#5 Making An Offer To Purchase

You have found the home that you can't live without and are ready to make an offer. Your real estate agent is ready to guide you through the next step of this somewhat complex process. You can count on your agent's expertise again—this time in the art of negotiation.

Your agent will direct you toward at a price that both you and the home's sellers can agree upon. A formal purchase contract, written by you and your agent and signed by you, will be submitted to the seller for review and consideration. During this step, compromise is vital; you want to arrive at a fair price where everybody is satisfied.

Rely on your agent to communicate and negotiate with all parties and help you to achieve the desired outcome. Avoid providing any information directly to the seller or the seller's agent, either positive or negative, or the negotiation process could suffer.

What Should You Offer?

To start, your agent will show you how your potential home compares to others in the area in terms of today's market. Your agent will compare condition, features, size and potential renovation and repairs for you. When several homes have sold in your area, a review of historical sales activity may help you to arrive at a price that reflects area trends. Ask your real estate agent to show you what homes have sold in the last six months to a year. Compare original list prices to final list prices. Are the list prices lower or higher than the actual sold price? What is the average?


Determine the cost of needed repairs and cosmetic improvements as well as desired upgrades and renovations. A home that is in mint, turn-key condition will sell for more than a fixer upper that requires additional expense and labor.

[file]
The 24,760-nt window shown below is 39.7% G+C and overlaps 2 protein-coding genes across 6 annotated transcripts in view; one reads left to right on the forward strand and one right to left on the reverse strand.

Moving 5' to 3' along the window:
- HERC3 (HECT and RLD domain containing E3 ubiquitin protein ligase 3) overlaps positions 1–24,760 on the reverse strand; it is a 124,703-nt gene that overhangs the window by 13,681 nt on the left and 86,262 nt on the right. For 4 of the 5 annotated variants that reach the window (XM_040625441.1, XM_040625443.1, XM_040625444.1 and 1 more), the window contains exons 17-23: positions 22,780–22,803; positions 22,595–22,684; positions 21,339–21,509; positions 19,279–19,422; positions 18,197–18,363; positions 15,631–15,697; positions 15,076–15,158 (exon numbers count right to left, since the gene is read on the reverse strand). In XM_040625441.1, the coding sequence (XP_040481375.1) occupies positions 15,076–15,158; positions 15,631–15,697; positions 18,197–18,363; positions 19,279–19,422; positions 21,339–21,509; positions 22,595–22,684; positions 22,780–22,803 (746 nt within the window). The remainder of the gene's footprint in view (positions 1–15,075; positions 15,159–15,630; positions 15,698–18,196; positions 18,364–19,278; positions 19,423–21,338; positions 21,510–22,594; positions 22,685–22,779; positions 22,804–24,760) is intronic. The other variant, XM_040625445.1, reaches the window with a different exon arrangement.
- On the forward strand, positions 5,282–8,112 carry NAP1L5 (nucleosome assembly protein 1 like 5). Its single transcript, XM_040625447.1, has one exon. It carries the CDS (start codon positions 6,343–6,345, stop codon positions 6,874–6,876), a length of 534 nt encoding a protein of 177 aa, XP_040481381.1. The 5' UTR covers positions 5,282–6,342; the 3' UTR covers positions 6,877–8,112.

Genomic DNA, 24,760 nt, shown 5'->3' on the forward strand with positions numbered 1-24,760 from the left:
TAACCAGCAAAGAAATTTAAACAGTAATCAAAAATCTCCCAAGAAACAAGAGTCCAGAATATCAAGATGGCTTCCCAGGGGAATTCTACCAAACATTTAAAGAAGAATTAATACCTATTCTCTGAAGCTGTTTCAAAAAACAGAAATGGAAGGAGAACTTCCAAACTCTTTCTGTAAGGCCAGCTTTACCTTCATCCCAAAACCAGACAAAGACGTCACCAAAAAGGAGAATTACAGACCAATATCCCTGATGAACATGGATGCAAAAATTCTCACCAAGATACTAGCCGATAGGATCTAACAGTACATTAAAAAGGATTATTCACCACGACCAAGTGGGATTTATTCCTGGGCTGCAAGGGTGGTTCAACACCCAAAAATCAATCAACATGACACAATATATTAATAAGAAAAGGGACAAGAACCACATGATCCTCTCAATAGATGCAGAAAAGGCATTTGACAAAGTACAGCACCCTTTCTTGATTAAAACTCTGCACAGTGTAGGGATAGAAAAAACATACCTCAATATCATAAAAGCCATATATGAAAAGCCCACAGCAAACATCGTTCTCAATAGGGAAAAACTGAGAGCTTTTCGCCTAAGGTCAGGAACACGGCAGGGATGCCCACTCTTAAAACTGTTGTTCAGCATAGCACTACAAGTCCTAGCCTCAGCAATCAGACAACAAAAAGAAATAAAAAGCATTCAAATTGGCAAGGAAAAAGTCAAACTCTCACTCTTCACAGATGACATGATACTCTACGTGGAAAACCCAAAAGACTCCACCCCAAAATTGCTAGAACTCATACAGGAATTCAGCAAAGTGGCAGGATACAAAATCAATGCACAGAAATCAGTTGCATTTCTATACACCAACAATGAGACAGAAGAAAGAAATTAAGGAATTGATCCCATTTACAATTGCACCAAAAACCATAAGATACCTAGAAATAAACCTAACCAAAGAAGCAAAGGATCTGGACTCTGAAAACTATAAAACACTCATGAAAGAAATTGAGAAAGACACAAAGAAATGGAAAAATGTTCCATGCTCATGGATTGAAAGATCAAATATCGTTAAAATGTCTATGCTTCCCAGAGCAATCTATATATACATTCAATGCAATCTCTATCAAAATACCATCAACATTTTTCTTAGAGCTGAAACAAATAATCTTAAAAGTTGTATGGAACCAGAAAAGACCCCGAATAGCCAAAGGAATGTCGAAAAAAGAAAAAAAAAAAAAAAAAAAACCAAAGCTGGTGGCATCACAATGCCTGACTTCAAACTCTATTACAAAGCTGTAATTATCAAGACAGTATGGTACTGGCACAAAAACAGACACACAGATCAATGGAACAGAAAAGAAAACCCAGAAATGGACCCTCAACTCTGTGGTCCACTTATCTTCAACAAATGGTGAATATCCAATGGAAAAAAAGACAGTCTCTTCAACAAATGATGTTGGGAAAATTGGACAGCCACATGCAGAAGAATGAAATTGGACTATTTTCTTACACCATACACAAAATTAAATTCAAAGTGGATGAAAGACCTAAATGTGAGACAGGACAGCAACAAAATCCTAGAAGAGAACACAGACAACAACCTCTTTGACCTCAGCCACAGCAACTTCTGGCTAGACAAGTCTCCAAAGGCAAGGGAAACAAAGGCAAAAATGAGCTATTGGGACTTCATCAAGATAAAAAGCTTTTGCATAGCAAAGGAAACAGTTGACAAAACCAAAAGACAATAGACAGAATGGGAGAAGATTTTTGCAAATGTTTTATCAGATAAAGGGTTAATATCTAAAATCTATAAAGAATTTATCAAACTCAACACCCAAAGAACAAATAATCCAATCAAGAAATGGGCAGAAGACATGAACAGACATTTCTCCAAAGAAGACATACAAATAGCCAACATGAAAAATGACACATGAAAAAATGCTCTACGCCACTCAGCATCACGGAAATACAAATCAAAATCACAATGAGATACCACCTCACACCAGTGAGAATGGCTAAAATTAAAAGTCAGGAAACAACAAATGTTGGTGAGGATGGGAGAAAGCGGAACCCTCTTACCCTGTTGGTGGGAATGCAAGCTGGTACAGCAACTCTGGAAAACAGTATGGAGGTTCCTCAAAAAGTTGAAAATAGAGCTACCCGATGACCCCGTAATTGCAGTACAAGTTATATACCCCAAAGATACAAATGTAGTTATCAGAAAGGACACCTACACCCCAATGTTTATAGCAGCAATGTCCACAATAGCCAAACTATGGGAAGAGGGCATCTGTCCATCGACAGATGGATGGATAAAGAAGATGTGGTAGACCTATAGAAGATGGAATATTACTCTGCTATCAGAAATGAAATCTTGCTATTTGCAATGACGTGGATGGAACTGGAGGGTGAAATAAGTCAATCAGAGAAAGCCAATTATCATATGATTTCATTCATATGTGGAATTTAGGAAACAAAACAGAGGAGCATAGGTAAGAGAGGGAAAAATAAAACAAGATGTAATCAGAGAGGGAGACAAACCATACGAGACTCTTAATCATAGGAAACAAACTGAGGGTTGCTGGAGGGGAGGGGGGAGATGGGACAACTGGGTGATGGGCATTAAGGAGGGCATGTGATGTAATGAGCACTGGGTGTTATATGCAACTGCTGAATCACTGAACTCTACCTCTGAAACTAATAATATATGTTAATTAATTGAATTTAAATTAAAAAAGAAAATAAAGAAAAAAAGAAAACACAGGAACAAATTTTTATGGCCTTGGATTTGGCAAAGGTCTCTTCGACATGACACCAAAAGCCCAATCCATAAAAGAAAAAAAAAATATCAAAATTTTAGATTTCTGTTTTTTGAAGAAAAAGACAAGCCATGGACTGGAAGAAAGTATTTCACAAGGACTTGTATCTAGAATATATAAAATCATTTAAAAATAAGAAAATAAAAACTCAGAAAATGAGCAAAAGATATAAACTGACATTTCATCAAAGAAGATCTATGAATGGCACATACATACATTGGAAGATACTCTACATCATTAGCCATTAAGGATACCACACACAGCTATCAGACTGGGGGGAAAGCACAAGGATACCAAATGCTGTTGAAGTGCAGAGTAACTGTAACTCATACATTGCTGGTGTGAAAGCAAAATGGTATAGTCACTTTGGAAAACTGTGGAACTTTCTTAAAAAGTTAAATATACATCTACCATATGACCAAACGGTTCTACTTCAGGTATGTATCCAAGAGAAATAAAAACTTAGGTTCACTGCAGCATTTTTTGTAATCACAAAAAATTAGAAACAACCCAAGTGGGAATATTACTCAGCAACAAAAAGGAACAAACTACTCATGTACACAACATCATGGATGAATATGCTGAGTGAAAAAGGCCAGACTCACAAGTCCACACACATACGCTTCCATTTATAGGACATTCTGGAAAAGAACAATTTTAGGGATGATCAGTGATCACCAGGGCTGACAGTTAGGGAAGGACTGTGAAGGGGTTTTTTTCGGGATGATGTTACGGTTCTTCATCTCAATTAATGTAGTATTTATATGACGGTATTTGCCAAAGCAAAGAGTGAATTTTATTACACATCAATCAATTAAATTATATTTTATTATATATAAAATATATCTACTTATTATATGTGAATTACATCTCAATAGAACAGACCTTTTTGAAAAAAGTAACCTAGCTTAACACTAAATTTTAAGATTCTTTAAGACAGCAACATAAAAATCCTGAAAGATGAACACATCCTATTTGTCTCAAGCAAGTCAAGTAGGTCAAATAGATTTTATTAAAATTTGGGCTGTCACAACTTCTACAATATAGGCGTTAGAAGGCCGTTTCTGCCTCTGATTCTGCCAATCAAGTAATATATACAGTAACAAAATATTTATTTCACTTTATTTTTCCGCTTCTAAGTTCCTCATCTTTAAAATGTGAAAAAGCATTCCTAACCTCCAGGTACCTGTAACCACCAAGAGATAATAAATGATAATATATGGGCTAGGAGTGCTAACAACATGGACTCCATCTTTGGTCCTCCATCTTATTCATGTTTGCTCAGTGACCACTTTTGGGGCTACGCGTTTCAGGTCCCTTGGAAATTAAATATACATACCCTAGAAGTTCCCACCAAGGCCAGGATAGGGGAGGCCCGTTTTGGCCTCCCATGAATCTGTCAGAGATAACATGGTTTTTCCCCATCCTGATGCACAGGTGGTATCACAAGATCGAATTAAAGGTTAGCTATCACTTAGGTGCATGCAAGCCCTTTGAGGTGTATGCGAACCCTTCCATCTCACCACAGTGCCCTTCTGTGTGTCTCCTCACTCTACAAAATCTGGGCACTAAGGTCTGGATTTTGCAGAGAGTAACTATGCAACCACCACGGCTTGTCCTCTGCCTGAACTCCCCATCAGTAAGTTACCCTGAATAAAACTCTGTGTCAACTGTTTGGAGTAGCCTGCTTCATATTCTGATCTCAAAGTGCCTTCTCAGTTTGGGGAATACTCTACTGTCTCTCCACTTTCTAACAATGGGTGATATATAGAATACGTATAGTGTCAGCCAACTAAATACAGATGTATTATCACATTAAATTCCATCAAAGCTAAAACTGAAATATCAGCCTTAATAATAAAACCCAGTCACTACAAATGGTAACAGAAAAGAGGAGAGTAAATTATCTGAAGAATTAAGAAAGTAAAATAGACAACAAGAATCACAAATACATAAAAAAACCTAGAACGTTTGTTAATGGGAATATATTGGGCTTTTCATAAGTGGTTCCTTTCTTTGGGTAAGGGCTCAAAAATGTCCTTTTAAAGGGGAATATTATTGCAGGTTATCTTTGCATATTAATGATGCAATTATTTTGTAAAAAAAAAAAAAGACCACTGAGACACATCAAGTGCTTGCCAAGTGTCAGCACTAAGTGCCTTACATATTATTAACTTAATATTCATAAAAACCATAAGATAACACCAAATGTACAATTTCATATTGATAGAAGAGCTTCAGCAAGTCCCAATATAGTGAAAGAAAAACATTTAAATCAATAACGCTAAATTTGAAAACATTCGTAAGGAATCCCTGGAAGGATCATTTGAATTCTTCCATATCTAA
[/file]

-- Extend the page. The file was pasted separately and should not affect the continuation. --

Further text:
Knowing the common upgrades and features of homes in your new neighborhood, may help you determine the asking price. For example, if your home is in a neighborhood where a walk-out finished basement is popular, and your basement is unfinished, the offered price might be lower. The resale value of a 3-bedroom home in an area of 4-bedroom homes could be lower. In effect, all features and upgrades combined with needed repairs should be weighed and balanced to come up with an optimum offer.

The Market

Whether or not the current market is more favorable for a buyer or a seller will help determine the price of your offer. When more homes are for sale than there are buyers, then you are in a buyer's market. When there are fewer homes for sale than there are buyers, then you are in a seller's market. Higher prices exist in a sellers’ market and lower prices exist in a buyer's market. Make your offer accordingly.

Making Your Offer

The next step is figuring out what you want to pay for the home. Your offer is just the first step in negotiation. Counteroffers are common, and sometimes there are several. Your initial offer may be lower than the final agreed upon price. Depending on the market, a home may have multiple offers at the same time resulting in a sales price that is higher than the list price. The most financially attractive buyer with the highest offer and fewest number of contingencies will typically prevail in this type of situation. Because prices are more flexible in a buyer's market, sellers are more often open to negotiation.